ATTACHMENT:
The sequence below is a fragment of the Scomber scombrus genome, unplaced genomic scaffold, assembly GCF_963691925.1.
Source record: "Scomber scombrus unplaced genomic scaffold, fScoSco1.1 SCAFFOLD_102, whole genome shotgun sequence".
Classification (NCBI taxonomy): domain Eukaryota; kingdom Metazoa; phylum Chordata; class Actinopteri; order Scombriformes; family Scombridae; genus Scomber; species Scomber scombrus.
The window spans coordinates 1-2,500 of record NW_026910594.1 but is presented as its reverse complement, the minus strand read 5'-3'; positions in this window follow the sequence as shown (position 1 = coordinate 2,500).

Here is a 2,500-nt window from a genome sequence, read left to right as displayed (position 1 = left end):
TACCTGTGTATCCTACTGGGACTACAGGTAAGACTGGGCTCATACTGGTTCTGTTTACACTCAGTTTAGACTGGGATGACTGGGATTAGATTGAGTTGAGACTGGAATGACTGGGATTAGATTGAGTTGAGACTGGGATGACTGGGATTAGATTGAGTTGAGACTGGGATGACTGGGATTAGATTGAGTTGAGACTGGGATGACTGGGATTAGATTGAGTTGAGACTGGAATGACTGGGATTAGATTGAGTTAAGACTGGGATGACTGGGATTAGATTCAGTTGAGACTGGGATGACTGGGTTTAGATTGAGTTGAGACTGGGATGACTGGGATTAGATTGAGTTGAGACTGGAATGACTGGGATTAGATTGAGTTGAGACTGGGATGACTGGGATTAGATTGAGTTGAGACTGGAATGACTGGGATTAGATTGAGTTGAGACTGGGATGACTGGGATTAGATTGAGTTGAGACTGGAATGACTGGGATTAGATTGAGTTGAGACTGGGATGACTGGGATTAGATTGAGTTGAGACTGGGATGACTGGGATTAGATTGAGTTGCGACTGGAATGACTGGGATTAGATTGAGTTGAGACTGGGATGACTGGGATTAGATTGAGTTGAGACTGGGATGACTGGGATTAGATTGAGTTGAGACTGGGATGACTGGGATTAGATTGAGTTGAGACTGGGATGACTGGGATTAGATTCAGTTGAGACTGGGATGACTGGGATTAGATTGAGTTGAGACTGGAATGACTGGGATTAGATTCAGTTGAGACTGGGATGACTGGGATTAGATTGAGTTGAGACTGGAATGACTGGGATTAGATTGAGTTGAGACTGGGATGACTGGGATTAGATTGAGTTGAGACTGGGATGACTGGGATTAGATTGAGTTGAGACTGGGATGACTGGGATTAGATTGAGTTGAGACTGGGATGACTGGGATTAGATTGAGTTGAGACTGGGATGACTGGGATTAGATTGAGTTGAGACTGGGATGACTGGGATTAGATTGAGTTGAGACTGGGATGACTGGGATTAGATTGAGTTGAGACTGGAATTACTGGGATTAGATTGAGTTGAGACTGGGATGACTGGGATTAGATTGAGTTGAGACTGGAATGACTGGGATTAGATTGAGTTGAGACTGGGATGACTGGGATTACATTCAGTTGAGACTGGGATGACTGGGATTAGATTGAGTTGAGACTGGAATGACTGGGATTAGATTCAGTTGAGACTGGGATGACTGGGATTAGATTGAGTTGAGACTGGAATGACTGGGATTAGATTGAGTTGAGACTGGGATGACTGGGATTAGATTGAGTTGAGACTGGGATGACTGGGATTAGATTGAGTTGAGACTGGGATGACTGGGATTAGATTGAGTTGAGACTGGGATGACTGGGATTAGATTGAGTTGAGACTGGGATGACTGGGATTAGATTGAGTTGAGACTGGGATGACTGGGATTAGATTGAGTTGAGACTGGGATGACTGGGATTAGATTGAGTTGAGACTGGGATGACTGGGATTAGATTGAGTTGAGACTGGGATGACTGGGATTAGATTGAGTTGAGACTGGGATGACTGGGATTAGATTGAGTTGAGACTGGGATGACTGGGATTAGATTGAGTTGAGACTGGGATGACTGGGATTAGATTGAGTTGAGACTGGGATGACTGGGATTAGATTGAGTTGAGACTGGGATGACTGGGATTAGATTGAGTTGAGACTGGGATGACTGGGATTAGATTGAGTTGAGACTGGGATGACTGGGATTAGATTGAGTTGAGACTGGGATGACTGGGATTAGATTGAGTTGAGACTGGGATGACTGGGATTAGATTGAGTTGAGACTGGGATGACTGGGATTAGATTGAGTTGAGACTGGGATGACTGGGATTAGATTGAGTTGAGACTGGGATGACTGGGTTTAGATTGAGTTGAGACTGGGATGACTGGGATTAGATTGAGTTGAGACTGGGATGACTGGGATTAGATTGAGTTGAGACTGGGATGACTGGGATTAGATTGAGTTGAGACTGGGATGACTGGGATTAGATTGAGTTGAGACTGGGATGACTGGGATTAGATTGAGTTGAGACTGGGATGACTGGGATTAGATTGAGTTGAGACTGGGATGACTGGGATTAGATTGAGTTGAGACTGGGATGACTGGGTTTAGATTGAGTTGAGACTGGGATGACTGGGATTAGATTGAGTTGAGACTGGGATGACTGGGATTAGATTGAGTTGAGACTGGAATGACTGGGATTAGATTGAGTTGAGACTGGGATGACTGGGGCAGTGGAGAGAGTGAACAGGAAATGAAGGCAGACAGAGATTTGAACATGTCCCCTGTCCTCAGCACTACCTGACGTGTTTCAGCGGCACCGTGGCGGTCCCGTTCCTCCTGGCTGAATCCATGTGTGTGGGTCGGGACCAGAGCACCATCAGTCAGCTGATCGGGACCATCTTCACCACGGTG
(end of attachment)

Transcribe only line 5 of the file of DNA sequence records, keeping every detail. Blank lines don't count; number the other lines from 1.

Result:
Here is a 2,500-nt window from a genome sequence, read left to right as displayed (position 1 = left end):